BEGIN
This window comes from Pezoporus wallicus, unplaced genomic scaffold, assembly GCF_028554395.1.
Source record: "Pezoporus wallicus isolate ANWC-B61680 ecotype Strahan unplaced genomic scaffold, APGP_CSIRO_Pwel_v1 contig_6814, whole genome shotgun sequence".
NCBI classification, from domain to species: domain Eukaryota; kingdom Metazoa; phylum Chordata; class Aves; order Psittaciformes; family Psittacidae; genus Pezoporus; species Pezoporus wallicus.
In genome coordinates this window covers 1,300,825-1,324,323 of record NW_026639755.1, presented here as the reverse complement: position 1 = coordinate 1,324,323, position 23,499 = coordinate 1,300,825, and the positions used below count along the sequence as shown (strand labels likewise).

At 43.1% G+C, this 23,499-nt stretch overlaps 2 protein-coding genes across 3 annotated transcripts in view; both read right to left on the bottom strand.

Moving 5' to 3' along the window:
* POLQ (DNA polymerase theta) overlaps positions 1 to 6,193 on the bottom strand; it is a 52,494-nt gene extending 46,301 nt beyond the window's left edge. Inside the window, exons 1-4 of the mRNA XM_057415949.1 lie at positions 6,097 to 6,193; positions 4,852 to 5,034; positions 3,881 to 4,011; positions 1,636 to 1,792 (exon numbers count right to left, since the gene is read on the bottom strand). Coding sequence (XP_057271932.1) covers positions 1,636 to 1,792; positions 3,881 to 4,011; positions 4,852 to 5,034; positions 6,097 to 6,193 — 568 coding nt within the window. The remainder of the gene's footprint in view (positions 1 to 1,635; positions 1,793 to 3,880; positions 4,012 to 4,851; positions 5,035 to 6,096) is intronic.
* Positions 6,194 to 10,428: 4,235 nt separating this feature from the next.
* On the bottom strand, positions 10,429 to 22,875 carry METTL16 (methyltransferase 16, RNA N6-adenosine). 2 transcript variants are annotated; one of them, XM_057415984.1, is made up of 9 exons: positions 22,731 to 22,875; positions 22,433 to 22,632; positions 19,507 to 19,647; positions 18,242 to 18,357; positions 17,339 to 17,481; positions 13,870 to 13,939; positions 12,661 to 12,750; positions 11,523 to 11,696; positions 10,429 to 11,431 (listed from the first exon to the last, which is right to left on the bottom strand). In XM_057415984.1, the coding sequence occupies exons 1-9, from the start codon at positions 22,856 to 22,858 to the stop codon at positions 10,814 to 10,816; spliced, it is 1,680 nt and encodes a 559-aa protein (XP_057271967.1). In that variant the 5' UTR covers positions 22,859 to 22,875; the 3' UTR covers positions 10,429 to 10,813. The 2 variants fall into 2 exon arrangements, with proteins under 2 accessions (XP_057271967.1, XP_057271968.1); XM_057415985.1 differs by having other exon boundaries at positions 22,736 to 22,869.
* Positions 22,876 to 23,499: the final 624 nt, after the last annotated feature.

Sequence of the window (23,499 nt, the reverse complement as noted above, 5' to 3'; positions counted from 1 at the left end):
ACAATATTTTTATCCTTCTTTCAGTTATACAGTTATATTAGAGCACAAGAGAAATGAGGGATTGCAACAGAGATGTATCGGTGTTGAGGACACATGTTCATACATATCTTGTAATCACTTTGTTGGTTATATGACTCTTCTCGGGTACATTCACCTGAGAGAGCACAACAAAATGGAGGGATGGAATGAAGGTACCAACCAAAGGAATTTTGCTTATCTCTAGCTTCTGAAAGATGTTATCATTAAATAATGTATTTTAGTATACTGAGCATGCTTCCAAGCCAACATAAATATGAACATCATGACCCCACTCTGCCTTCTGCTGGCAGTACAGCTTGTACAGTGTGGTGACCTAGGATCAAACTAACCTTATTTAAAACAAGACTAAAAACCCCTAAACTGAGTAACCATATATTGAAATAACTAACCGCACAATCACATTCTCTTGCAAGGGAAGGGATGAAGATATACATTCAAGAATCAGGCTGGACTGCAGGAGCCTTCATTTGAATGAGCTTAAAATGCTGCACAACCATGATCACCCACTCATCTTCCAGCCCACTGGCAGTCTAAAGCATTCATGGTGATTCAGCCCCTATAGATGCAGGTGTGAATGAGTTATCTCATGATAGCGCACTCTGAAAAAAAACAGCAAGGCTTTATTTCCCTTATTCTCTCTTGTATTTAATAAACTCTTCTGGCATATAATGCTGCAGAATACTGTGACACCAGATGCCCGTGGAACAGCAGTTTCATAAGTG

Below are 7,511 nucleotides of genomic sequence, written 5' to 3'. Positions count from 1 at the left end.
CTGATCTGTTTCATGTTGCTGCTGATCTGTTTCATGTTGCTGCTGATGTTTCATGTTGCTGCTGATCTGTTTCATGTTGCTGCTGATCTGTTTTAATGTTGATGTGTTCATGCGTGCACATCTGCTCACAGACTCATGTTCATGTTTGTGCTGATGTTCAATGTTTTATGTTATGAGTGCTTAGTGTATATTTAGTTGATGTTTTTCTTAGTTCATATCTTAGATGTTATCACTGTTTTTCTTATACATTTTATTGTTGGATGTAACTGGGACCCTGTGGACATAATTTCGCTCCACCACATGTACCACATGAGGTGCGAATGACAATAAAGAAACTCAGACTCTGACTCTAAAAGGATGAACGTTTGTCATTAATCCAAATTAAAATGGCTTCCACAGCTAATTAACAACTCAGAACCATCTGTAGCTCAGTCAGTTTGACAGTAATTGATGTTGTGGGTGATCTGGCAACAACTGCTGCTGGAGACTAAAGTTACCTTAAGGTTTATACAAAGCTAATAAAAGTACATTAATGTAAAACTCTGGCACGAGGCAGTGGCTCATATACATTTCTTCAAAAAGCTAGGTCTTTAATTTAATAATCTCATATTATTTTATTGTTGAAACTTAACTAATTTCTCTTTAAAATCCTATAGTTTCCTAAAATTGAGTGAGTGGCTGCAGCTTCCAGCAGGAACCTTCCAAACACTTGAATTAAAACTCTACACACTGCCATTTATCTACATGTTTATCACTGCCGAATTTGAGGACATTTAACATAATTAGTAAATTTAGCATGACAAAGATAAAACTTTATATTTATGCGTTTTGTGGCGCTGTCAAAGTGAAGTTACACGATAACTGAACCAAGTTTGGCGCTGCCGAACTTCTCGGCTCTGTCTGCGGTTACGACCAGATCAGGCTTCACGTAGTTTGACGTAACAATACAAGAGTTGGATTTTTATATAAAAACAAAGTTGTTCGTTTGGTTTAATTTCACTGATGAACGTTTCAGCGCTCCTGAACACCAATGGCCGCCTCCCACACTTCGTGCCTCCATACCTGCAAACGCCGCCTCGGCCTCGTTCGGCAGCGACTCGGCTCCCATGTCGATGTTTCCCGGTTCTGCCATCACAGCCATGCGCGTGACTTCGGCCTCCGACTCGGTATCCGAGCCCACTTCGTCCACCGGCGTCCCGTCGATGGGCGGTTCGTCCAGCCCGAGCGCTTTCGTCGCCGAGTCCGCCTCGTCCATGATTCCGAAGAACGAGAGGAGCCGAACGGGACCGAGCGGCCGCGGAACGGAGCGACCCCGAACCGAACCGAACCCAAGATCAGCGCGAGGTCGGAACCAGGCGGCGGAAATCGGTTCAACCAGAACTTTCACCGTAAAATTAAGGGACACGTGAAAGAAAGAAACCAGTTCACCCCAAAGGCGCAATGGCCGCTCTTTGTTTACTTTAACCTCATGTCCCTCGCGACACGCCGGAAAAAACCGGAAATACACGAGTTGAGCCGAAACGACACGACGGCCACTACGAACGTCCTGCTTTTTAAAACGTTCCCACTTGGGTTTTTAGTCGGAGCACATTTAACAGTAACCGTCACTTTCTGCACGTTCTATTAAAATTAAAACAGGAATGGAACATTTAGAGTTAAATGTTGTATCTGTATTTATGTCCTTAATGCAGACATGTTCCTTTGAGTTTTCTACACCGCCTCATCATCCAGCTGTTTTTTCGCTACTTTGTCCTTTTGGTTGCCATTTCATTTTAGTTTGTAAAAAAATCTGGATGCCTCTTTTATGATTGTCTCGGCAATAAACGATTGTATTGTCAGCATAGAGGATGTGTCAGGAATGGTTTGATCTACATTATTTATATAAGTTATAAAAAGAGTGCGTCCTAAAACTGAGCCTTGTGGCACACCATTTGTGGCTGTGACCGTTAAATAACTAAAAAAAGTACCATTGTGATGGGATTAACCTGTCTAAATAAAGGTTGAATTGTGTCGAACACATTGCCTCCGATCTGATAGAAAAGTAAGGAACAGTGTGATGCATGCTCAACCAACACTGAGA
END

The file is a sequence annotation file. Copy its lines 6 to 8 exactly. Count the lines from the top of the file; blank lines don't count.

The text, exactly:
Moving 5' to 3' along the window:
* POLQ (DNA polymerase theta) overlaps positions 1 to 6,193 on the bottom strand; it is a 52,494-nt gene extending 46,301 nt beyond the window's left edge. Inside the window, exons 1-4 of the mRNA XM_057415949.1 lie at positions 6,097 to 6,193; positions 4,852 to 5,034; positions 3,881 to 4,011; positions 1,636 to 1,792 (exon numbers count right to left, since the gene is read on the bottom strand). Coding sequence (XP_057271932.1) covers positions 1,636 to 1,792; positions 3,881 to 4,011; positions 4,852 to 5,034; positions 6,097 to 6,193 — 568 coding nt within the window. The remainder of the gene's footprint in view (positions 1 to 1,635; positions 1,793 to 3,880; positions 4,012 to 4,851; positions 5,035 to 6,096) is intronic.
* Positions 6,194 to 10,428: 4,235 nt separating this feature from the next.